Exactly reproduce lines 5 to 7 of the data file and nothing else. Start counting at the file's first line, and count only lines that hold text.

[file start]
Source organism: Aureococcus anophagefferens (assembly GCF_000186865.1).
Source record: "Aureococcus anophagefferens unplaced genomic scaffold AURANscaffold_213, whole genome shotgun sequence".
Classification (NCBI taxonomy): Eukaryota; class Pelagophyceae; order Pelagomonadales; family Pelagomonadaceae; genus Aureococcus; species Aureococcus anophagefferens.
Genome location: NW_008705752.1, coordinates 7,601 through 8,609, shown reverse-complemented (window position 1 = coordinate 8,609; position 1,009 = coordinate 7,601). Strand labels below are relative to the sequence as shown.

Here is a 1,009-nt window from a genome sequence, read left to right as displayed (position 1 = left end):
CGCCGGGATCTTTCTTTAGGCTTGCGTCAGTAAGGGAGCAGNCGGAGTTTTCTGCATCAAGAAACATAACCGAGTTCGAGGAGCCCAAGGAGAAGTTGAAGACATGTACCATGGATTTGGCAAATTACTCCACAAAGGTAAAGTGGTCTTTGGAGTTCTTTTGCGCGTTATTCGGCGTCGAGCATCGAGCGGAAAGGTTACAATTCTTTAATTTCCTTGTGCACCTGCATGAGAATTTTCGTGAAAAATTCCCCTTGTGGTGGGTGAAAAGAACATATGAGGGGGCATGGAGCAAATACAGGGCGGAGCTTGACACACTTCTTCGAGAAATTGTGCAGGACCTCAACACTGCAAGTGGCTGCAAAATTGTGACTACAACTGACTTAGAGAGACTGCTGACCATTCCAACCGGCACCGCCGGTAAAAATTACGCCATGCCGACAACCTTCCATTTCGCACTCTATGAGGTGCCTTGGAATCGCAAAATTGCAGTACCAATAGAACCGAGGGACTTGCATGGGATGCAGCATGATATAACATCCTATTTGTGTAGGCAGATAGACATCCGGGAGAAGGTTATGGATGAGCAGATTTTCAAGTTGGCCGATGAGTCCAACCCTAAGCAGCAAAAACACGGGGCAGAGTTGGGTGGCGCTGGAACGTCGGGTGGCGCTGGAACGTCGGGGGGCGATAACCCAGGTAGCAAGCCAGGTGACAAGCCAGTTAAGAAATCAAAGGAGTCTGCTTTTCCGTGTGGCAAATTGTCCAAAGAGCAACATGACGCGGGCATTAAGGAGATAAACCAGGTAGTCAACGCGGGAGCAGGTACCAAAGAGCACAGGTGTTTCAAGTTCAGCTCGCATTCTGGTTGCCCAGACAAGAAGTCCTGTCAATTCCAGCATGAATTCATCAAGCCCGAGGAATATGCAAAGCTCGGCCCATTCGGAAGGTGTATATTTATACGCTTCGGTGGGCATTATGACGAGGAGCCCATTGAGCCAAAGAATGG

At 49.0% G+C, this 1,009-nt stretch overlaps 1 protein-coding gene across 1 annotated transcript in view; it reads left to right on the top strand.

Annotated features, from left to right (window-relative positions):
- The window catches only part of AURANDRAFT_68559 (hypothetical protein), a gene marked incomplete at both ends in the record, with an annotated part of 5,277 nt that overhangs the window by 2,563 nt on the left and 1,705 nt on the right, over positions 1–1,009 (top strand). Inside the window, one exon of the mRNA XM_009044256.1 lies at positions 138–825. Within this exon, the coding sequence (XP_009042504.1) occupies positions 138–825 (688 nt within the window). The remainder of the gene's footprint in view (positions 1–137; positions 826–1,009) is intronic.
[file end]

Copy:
Here is a 1,009-nt window from a genome sequence, read left to right as displayed (position 1 = left end):
CGCCGGGATCTTTCTTTAGGCTTGCGTCAGTAAGGGAGCAGNCGGAGTTTTCTGCATCAAGAAACATAACCGAGTTCGAGGAGCCCAAGGAGAAGTTGAAGACATGTACCATGGATTTGGCAAATTACTCCACAAAGGTAAAGTGGTCTTTGGAGTTCTTTTGCGCGTTATTCGGCGTCGAGCATCGAGCGGAAAGGTTACAATTCTTTAATTTCCTTGTGCACCTGCATGAGAATTTTCGTGAAAAATTCCCCTTGTGGTGGGTGAAAAGAACATATGAGGGGGCATGGAGCAAATACAGGGCGGAGCTTGACACACTTCTTCGAGAAATTGTGCAGGACCTCAACACTGCAAGTGGCTGCAAAATTGTGACTACAACTGACTTAGAGAGACTGCTGACCATTCCAACCGGCACCGCCGGTAAAAATTACGCCATGCCGACAACCTTCCATTTCGCACTCTATGAGGTGCCTTGGAATCGCAAAATTGCAGTACCAATAGAACCGAGGGACTTGCATGGGATGCAGCATGATATAACATCCTATTTGTGTAGGCAGATAGACATCCGGGAGAAGGTTATGGATGAGCAGATTTTCAAGTTGGCCGATGAGTCCAACCCTAAGCAGCAAAAACACGGGGCAGAGTTGGGTGGCGCTGGAACGTCGGGTGGCGCTGGAACGTCGGGGGGCGATAACCCAGGTAGCAAGCCAGGTGACAAGCCAGTTAAGAAATCAAAGGAGTCTGCTTTTCCGTGTGGCAAATTGTCCAAAGAGCAACATGACGCGGGCATTAAGGAGATAAACCAGGTAGTCAACGCGGGAGCAGGTACCAAAGAGCACAGGTGTTTCAAGTTCAGCTCGCATTCTGGTTGCCCAGACAAGAAGTCCTGTCAATTCCAGCATGAATTCATCAAGCCCGAGGAATATGCAAAGCTCGGCCCATTCGGAAGGTGTATATTTATACGCTTCGGTGGGCATTATGACGAGGAGCCCATTGAGCCAAAGAATGG

At 49.0% G+C, this 1,009-nt stretch overlaps 1 protein-coding gene across 1 annotated transcript in view; it reads left to right on the top strand.